In Defense Of Trump's Tweets
SCOTT SIMON, HOST:
Some of President Trump's best supporters, among politicians and pundits, wish he didn't have such an itchy Twitter finger. President says he tweets to reach the American public directly. It's modern-day presidential. But two tweets in which Mr. Trump bashes the media and opponents in personal, often ferocious, terms help or hurt his public appeal or his political agenda.
Nationally, syndicated columnist Victor Davis Hanson has written a defense of the president's tweets for the American Greatness website. He's a professor of classics and military history, currently a senior fellow at Stanford University's Hoover Institution. And he joins us via Skype. Welcome back to our program, professor.
VICTOR DAVIS HANSON: Thank you for having me.
SIMON: You say these tweets are, quote, "seemingly counterproductive." What's the seemingly part to you?
HANSON: Well, I mean, he is promoting an agenda on restoring legal immigration only and energy development, tax reform. That seems to poll pretty favorably with the American people. And yet the preponderance of a lot of his tweets are these ad hominem back and forth with individual media figures. And one would think that that would hurt those agendas, especially when there would be no need to get in these cul de sacs because there's public support for the agenda. But I say seemingly because every pundit who in the past has predicted that this was the road to perdition has been proven wrong.
SIMON: But let me ask you this. Whatever political effect - is it destroying civility in American politics?
HANSON: Trump is a catalyst. I think he's a symptom of the times. I mean, we've got to remember that way, way back, Jonathan Chait wrote an article about Bush, said, why I hate George Bush. Or Howard Dean said, I hate all Republicans. So Trump is a fish that swims in an existing lake. He didn't create Steve Colbert. He didn't create Bill Maher. He didn't create Kathy Griffin. He didn't create Madonna. All of that assassination chic was there before we got here.
SIMON: Well - but let me point out, professor Hanson, he's the president. He's not a late-night comedian. Shouldn't we expect more from the president?
HANSON: We should. But I think a lot of it involves nebulous questions of class and culture. And what I mean by that is what David Brooks said of Obama. He said, he talks like us. So if Obama jokes about using drones to kill potential suitors of his daughters, it's done in such a fashion that's not jolting.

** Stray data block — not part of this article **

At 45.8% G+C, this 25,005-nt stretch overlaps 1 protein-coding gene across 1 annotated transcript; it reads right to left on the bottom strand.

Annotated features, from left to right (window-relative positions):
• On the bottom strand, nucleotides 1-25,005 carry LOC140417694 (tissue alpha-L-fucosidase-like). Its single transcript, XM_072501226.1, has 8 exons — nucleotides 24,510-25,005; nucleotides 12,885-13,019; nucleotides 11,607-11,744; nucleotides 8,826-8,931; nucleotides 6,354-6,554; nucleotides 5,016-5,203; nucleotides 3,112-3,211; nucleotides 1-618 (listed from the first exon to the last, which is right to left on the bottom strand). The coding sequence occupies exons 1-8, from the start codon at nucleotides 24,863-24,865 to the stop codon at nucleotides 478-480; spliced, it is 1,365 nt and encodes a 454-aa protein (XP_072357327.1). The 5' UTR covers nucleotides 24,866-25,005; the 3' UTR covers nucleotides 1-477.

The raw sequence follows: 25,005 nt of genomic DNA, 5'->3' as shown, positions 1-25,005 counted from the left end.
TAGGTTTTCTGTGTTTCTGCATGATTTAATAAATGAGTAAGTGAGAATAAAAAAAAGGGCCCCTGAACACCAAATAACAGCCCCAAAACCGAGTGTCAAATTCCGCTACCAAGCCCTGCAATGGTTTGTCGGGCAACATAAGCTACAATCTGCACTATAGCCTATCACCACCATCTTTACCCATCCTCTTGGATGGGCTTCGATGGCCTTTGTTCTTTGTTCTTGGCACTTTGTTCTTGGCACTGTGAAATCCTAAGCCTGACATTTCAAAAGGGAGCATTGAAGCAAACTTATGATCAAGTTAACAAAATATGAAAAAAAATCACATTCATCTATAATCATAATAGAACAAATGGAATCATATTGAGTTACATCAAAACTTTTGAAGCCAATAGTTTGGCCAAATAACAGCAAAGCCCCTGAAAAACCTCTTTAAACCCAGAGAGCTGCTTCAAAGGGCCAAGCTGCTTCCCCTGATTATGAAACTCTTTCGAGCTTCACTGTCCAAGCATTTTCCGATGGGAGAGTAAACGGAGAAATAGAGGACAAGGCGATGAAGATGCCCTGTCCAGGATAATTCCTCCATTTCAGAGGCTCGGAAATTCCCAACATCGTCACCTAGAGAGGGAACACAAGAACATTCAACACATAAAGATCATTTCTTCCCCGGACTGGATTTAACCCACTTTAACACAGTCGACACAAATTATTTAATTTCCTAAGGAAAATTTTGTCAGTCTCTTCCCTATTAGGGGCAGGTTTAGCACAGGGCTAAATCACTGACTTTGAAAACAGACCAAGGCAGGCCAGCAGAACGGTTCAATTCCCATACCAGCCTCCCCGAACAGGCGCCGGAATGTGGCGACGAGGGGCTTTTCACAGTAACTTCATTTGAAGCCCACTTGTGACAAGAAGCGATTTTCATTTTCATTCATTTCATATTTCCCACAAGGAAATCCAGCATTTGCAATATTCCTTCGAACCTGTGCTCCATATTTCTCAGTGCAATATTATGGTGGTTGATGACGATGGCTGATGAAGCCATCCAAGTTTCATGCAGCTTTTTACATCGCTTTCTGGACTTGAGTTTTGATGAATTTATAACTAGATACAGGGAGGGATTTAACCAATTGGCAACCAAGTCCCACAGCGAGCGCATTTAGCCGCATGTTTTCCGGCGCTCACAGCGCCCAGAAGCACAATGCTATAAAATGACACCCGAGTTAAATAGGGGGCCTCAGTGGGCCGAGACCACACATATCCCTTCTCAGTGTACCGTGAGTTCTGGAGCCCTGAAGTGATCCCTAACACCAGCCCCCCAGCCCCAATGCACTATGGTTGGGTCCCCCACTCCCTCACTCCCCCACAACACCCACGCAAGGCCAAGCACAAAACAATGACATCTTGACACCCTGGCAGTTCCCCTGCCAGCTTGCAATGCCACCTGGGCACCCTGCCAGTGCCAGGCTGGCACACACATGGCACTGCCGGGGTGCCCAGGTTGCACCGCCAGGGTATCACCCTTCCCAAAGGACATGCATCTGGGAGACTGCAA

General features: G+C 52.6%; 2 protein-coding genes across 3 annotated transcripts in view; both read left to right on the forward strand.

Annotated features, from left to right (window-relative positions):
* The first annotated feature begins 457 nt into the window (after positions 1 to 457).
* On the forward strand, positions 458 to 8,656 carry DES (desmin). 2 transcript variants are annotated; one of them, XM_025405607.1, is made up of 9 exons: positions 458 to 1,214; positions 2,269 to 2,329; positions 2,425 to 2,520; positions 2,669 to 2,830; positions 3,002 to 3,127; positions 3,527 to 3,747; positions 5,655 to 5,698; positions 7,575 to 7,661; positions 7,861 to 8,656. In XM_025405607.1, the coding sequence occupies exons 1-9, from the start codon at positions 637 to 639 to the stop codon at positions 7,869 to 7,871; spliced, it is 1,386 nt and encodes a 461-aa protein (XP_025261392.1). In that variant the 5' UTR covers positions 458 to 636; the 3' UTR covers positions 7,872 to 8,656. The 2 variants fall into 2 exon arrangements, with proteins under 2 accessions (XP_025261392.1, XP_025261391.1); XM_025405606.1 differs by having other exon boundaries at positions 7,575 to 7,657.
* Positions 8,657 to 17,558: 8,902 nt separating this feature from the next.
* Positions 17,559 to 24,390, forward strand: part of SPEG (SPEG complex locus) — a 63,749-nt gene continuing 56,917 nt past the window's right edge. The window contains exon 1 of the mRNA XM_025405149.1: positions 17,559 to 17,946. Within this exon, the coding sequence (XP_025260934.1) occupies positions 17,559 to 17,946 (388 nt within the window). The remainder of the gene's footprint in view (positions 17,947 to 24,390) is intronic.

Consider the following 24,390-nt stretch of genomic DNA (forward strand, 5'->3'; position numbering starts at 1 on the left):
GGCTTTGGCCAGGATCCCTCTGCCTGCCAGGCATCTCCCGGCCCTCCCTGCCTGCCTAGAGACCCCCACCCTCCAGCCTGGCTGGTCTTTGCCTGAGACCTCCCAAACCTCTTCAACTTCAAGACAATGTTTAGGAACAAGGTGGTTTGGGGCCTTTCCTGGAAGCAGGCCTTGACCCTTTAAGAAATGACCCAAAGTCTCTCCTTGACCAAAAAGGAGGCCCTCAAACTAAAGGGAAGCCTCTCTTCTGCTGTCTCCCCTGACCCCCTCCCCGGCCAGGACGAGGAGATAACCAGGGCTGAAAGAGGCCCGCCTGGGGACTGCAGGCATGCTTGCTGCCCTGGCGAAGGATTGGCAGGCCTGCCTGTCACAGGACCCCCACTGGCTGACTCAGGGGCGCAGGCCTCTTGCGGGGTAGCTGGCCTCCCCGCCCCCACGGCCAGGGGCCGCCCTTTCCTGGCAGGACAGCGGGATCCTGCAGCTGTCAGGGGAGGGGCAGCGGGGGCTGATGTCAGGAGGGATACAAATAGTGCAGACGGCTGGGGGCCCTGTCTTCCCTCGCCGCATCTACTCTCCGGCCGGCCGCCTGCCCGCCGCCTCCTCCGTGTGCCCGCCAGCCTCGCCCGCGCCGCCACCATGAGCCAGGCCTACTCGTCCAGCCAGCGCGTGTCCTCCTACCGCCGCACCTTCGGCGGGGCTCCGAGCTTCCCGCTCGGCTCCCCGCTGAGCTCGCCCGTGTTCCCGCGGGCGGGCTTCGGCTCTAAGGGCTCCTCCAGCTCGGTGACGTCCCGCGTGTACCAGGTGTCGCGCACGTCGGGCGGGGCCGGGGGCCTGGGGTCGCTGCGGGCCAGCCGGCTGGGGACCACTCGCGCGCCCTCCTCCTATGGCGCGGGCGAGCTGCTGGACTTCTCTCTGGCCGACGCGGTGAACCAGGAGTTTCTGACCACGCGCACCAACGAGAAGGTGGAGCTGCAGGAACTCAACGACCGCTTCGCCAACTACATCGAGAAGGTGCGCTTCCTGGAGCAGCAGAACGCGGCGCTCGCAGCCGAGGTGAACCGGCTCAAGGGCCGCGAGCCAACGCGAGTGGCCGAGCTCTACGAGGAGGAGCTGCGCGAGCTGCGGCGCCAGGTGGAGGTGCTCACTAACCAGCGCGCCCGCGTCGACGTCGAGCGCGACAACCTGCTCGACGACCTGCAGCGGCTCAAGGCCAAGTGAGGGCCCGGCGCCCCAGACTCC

But when you have somebody do it with dyed blond hair and orange tan and an outsized tie in a Queens accent and who's never had political and military experience, then we're not willing to give him the benefit of the doubt. There were past presidents who had said very divisive things - not maybe with the frequency as Trump. But they did so in such a way that was announced to be decorous and not subversive in the way that we look at Trump.
SIMON: But note that, you know, his overall disapproval ratings are at record highs. Does this threaten to undercut what from your point of view you see as solid achievements?
HANSON: Yeah, I think it does. I live in the Central Valley. And, already, illegal immigration is down. I can tell you that everybody is worried about the debt. They're worried that we haven't had 3 percent economic growth in, I think, 10 years. I think we've lost deterrence abroad. So these are issues that - not only I think he's on the right pathway. But they have majority support.
But that's not reflected in the polls. Part of it is because Trump is a divisive character, and he feels that he's in a culture war. And he's going to fight back in this with the same methodology as those who attack him. And a lot of people, including myself and obviously you, as well, are not used to that because they feel that the president should sort of let water run off your back like a duck and not descend into that morass.
But every time I've written that or said that, I have been challenged by his base. And they've said to me, how well did that work with Mitt Romney? How well did that work with - John McCain was a good, decent man when they got done with him. He was an old fuddy duddy who didn't remember how many houses he was.
There was an anger in the Republican base that says, we played by the Marquess of Queensbury rules, and we got nowhere. And we were demonized as heartless, racist, homophobic, sexist. And look how they took a good man like George Bush and turned him into a monster. And now they consider him sort of a impotent painter that they like again. But they're not going to do that anymore. And I think they're going to play fire with fire. And that's where we are now.
SIMON: Victor Davis Hanson, professor, author and columnist, thanks so much for being with us.
HANSON: Thank you. Transcript provided by NPR, Copyright NPR.